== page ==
All analyses were conducted using IBM SPSS, version 19.0 (IBM Corp., Armonk, NY, USA) and GraphPad prism 7.0 (GraphPad, La Jolla, CA, USA). The quantitative data are shown as the mean ± standard deviation (SD), and the associations between categorical factors were analysed by the chi-square test or Wilcoxon rank sum test. The Kaplan–Meier method and Log rank test were performed for the PFS and OS analysis. Multivariable Cox proportional hazard regression models that included variables with p <0.10 in the univariable analysis were applied to determine the independent variables affecting PFS and OS. The abilities of fibrinogen, albumin and the FA score to predict PFS and OS were compared by receiver operating characteristic (ROC) analysis. All tests were 2-sided, and a p value <0.05 was considered statistically significant.
In the current study, 183 skull base chordoma patients were included between January 2008 and September 2014 following inclusive criteria. Of these patients, ninety six patients were men, and 87 patients were women, and the mean age at diagnosis was 40.1 (SD, 15.2) years. The most common symptom was headache (85/183), followed by diplopia (66/183) and blurred vision (59/183). The classical chordoma histopathological subtype was found in 125 patients, and the remaining 58 patients were pathologically diagnosed with chondroid chordoma. The median tumor volume, which was calculated as half of the product of the longest diameters of the coronal, sagittal and axial axes, was 21,000.0 mm3. Patients were followed up until October 2019, and the median follow-up duration was 74 months. The clinicopathological data of the study cohort are described in detail in Table 1.
Table 1 Summary of Clinicopathological Features in 183 Skull Base Chordoma Patients
Description of the Fibrinogen and Albumin Levels in Skull Base Chordoma Patients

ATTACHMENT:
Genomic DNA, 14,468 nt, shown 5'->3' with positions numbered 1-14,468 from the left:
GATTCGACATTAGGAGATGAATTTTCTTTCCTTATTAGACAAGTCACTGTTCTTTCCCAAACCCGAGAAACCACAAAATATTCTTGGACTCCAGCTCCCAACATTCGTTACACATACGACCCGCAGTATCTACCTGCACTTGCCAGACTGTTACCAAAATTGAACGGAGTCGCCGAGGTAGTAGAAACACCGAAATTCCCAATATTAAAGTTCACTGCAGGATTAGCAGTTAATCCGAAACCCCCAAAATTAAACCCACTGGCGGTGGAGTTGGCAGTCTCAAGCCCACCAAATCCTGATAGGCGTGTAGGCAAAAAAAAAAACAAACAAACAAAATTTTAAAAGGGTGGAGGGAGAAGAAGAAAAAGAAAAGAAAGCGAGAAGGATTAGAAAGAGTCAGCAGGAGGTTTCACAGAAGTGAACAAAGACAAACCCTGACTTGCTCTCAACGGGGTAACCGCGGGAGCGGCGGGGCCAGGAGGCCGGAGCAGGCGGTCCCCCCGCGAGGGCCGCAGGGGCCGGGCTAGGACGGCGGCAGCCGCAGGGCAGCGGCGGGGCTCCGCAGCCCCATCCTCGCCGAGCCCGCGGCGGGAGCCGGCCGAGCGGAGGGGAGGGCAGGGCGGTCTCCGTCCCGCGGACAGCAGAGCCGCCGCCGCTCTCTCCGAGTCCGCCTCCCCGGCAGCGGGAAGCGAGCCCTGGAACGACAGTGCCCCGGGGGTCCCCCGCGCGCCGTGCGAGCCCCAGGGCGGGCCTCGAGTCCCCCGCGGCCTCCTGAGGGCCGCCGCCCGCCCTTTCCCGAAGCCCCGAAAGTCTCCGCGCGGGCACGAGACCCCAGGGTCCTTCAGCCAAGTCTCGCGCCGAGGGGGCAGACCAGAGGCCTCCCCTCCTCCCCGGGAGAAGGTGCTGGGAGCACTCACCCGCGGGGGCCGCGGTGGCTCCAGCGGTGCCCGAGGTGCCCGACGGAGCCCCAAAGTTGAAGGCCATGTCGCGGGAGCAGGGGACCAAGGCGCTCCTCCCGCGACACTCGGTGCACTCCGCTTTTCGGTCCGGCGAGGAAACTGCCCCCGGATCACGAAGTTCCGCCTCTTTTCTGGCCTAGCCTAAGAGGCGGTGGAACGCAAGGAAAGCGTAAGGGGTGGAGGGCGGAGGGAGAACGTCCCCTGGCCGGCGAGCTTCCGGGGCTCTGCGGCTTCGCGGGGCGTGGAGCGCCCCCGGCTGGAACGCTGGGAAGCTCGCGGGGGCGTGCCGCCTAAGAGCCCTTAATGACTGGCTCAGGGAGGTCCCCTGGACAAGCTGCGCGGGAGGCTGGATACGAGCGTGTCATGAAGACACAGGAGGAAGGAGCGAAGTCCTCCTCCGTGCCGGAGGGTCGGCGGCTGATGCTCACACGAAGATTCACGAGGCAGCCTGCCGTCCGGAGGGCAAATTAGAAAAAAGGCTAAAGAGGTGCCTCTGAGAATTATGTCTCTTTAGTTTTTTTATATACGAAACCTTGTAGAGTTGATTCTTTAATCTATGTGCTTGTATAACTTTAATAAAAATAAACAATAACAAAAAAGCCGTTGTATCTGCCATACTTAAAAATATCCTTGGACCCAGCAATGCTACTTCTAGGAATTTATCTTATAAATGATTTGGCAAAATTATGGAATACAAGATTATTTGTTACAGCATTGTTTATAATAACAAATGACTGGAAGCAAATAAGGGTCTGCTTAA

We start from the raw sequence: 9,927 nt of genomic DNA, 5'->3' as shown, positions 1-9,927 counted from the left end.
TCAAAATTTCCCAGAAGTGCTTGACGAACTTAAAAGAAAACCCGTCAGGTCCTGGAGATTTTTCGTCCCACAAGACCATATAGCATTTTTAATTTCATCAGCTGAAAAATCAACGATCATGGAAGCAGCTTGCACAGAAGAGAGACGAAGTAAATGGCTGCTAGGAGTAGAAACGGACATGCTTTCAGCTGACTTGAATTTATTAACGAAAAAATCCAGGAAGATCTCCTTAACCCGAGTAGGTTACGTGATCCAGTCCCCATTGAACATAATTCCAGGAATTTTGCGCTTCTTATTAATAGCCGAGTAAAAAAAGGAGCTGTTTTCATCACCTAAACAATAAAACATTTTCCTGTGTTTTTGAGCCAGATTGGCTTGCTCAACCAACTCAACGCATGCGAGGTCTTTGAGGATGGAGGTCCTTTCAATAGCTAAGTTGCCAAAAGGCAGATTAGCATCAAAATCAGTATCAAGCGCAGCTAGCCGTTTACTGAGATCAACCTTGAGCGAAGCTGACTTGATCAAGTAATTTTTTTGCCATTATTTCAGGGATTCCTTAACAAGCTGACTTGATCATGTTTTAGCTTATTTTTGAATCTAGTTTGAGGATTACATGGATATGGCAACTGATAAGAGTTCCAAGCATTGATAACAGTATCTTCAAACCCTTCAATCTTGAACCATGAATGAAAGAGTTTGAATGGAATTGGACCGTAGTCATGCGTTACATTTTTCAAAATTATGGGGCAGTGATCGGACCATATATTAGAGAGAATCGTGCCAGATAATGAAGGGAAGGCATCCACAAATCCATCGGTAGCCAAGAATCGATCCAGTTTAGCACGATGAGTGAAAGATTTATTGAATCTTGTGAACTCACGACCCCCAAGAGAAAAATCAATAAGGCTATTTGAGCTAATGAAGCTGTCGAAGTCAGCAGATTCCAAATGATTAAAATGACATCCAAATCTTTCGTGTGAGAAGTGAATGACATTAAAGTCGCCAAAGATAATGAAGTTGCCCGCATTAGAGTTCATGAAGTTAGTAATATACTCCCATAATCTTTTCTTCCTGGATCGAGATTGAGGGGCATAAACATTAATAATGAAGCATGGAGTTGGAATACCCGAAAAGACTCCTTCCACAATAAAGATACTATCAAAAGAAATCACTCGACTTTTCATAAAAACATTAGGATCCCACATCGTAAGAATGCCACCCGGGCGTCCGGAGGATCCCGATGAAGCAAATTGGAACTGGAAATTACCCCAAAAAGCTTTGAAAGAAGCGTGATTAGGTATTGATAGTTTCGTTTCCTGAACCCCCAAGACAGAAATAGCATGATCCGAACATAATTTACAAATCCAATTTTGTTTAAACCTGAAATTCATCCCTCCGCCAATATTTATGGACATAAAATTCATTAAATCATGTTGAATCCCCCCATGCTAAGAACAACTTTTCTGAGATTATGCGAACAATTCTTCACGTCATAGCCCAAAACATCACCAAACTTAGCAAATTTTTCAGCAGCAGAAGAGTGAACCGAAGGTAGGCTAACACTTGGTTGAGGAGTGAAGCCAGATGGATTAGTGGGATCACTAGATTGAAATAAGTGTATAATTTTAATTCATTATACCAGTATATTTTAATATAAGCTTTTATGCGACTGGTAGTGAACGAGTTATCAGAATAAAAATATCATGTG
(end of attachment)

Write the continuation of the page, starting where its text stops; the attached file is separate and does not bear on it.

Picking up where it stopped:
The level of fibrinogen ranged from 1.73 to 7.40 g/L (median, 2.93 g/L) and the median serum albumin level was 45.8 g/L (range, 37.6–53.0 g/L) in 183 skull base chordoma patients (Table 1). Then, we used X-tile software to assess the optimal cut off values, which were 3.29 for fibrinogen (Figure S1) and 44.60 g/L for albumin (Figure S2). Of the 183 patients, 130 (71.0%) patients had a fibrinogen level <3.29 g/L and an albumin level <44.60 g/L was found in 55 (30.1%) patients. We further combined the two variables using the FA score as described above. Specifically, 93 (50.8%) patients had an FA score of 0, 72 (39.3%) patients had an FA score of 1 and the remaining 18 patients (9.8%) had an FA score of 2.
Association Among Fibrinogen, Albumin, the FA Score and the Clinicopathological Variables
A higher fibrinogen level was correlated with an older age (p<0.001) and a larger tumor volume (p=0.011). Additionally, a higher fibrinogen level was observed in the classical chordoma type (p=0.042) (Table 2). In contrast, the albumin level was negatively correlated with patients’ age (p=0.022), and patients with chondroid chordoma had a higher albumin level (p=0.026). Moreover, a lower level of albumin was associated with a soft tumor texture (p=0.023) (Table 2). Strong associations were observed between a higher FA score and an older age (p<0.001) and the classical chordoma pathological type (p=0.005). Tumors with a soft texture tended to have a lower FA score, although the correlation was not statistically significant (p=0.122). No statistically significant associations were identified between the FA score and other clinical variables, including sex, tumor volume, blood supply and brainstem involvement (Table 2).